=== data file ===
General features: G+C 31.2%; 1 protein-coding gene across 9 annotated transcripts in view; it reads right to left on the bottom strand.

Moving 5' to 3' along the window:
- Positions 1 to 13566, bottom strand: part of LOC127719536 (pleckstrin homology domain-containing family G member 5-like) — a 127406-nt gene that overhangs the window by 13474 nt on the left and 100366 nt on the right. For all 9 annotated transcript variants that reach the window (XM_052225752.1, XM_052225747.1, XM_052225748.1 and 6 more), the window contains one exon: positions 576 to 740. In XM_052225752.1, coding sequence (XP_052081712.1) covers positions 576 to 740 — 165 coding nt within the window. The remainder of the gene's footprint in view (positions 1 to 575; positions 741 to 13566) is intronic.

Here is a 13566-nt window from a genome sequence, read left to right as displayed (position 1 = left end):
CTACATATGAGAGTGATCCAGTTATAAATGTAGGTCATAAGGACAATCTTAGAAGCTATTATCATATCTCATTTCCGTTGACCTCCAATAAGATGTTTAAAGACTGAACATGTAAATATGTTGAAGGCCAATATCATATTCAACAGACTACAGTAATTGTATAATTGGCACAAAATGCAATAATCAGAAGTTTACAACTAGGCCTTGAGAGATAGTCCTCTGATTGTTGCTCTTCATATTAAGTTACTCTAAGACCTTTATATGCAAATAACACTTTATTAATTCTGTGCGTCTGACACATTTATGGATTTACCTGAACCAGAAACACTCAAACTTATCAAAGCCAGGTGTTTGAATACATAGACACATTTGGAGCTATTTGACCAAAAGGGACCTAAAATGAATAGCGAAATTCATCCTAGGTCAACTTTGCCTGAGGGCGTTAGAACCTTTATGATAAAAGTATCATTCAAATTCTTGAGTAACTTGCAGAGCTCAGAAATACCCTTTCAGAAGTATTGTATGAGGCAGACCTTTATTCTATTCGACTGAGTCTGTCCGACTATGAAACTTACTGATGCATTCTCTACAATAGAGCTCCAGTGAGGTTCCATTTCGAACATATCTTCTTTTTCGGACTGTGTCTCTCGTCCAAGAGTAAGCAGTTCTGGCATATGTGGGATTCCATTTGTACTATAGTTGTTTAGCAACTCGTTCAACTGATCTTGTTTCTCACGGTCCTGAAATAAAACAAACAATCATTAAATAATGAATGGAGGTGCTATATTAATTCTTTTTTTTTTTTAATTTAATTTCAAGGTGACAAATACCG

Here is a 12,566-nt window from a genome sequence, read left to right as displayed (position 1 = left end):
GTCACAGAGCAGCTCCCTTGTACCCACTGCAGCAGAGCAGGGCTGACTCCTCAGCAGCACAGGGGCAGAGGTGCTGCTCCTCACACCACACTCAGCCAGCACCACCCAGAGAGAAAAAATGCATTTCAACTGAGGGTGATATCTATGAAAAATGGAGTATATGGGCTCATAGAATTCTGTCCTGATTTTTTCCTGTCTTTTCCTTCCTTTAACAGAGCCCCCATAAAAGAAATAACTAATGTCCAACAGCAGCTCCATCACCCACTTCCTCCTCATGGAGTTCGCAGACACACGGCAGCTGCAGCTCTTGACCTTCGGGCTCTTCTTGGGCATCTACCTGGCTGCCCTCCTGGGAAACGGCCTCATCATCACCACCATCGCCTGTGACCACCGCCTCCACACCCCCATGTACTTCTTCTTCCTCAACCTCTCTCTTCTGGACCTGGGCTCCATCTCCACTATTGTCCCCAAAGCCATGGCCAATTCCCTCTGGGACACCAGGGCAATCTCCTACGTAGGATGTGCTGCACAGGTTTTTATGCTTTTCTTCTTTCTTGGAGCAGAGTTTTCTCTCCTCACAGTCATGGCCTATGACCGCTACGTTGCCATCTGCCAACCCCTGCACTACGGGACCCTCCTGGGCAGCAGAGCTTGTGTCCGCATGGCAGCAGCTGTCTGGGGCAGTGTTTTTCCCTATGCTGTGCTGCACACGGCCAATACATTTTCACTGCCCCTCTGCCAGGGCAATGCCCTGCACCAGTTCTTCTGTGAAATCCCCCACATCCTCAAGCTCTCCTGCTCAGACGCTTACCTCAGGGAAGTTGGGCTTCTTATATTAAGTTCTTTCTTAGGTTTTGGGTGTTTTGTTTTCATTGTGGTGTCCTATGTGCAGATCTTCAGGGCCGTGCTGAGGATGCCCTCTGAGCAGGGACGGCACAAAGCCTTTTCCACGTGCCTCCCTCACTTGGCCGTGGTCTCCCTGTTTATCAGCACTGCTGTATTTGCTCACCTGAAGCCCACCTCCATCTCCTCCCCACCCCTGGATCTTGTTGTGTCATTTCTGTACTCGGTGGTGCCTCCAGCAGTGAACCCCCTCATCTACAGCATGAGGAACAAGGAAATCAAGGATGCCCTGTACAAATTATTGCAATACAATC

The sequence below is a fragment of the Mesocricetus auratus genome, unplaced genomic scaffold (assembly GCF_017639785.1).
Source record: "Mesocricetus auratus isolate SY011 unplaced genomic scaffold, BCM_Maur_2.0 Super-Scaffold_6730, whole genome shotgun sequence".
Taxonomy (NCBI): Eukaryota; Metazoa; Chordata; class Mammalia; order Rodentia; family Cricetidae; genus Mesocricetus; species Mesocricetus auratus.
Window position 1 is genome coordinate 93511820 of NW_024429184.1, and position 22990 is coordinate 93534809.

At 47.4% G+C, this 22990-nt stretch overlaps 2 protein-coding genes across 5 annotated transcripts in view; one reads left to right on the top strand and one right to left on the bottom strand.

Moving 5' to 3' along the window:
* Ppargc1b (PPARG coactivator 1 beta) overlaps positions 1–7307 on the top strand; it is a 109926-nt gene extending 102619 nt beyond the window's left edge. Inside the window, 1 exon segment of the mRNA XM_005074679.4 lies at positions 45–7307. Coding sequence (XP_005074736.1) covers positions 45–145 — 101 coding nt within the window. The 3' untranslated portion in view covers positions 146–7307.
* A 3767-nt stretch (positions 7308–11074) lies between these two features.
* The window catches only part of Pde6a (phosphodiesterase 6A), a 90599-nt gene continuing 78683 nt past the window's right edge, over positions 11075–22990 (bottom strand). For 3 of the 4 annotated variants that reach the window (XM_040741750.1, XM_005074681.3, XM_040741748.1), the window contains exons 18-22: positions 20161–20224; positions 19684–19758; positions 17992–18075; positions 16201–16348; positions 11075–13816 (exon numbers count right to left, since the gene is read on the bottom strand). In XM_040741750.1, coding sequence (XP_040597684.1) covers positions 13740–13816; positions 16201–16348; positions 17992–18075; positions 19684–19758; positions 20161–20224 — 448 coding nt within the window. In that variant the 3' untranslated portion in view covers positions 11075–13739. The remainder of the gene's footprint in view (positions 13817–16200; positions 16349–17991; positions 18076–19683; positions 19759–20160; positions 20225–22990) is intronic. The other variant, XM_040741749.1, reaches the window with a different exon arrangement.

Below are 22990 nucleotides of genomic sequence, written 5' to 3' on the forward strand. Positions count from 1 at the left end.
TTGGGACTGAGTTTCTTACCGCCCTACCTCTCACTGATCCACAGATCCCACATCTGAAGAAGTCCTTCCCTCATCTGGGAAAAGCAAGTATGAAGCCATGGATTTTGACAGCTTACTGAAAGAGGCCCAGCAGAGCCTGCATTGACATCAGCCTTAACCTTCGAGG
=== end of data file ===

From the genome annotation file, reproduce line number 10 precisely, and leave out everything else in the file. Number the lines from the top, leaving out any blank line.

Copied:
Taxonomy (NCBI): Eukaryota; Metazoa; Chordata; class Mammalia; order Rodentia; family Cricetidae; genus Mesocricetus; species Mesocricetus auratus.